First, The New York Post did note that Ms. Waters has been liberal in calling for the impeachment and removal of other persons. It noted, not inaccurately, that her conduct in Minnesota was very much in line with what she has described as being an impeachable offense. In the conclusion of the editorial, the Post called for the Speaker to move for a vote to remove Ms. Waters from office, which suggests expulsion more than impeachment.

Reading charitably, we may understand the Post deliberately used the “impeach and remove” to charge Ms. Waters with hypocrisy. This is reading the headline seriously, but not literally.

Second, we have the darker scenario. What if whoever was on headline duty was unaware that members of Congress cannot be impeached? That would be depressing. I have praised New York Post headlines here before.

The New York Post Should Have Used “Expel”

Taking the article in its full context, I think that it is more likely than not that whoever wrote the article itself was aware that members of Congress cannot be impeached. The call for a vote to “remove” at the end does suggest the expulsion procedure rather than the two-step procedure of an impeachment vote followed by a Senate trial.

Furthermore, the likelihood that Ms. Waters will be expelled from Congress is roughly the same as the likelihood that she will be impeached. The situation is ripe for rhetorical points.

However, even if we grant the charitable reading of the headline and article, I fault The New York Post for using the headline.


Because way too many people misuse “impeachment” un-ironically. What percentage of people think that impeachment is the same thing as removal? How many people actually think that members of Congress can be impeached? I shudder. Please do not run that poll.

Things like this bother me. Much like “like” as a verbal tic and the abuse of said tic. I have told that story before. Let me tell you a different story.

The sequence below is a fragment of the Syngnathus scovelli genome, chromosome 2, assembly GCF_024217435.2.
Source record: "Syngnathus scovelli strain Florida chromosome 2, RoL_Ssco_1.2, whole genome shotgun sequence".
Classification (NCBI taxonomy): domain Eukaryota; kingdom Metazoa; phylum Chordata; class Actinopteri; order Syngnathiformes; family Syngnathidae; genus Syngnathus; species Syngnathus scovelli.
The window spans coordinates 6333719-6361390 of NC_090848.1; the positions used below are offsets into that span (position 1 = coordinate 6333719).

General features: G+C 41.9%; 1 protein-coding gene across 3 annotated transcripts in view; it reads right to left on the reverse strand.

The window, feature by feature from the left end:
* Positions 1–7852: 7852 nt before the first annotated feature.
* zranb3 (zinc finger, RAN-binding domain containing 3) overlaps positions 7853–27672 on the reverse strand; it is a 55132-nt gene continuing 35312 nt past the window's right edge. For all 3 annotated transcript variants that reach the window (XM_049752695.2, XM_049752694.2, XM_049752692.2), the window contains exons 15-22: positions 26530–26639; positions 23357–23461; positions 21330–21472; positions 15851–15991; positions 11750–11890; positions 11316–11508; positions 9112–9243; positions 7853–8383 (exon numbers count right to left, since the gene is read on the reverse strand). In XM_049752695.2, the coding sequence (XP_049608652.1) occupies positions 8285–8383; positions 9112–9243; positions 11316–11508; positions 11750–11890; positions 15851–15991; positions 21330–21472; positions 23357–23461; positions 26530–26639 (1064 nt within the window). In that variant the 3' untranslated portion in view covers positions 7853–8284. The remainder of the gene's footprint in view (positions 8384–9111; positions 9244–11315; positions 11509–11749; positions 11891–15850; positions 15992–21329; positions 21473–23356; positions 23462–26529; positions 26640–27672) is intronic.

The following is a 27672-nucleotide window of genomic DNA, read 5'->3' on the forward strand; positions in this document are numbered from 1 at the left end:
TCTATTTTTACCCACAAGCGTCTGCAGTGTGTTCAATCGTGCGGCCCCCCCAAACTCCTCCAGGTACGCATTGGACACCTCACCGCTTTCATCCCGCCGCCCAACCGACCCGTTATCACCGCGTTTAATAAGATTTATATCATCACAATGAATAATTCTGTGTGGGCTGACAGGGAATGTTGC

Roy Hibbert’s Untucked NBA Jersey

Years ago, I was at a friend’s apartment. We had some sport or another on the television. One of the athlete’s uniforms was not tucked in properly. A person present complained about that. He said it was one of those things that just bothered him. I could not disagree.

I used to watch basketball. In 2013, I was watching the Eastern Conference Finals between the Miami Heat and the Indiana Pacers. The Heat, led by their “big three” consisting of LeBron James, Dwyane Wade, and Chris Bosh, were being tormented by Indiana Pacers center Roy Hibbert. Mr. Hibbert was tall (7’2″) and good at deterring players from attacking the rim through his use of “verticality.” His relative lack of mobility would contribute to his obsolescence a few years later, but he had his moment. The Heat struggled to figure out what to do with Mr. Hibbert’s rim defense, and Mr. Hibbert, a serviceable offensive player, looked like Wilt Chamberlain on occasion against the small Heat front-court.

It was not enough.

But I digress.

Mr. Hibbert never tucked his jersey in properly. At best it would be half-way between being tucked in properly and coming undone. It would always come undone.

I remember watching and asking myself why he could never tuck his jersey in. He could deter Mr. James from attacking the basket and push smaller Heat defenders around on offense.

But he could not tuck his jersey in.

I thought about this when I considered how I feel about people suggesting that members of Congress can be impeached. Or how I feel in other cases where people conflate “impeachment” and “conviction.”

I suppose that I am asking the Post to tuck its jersey in.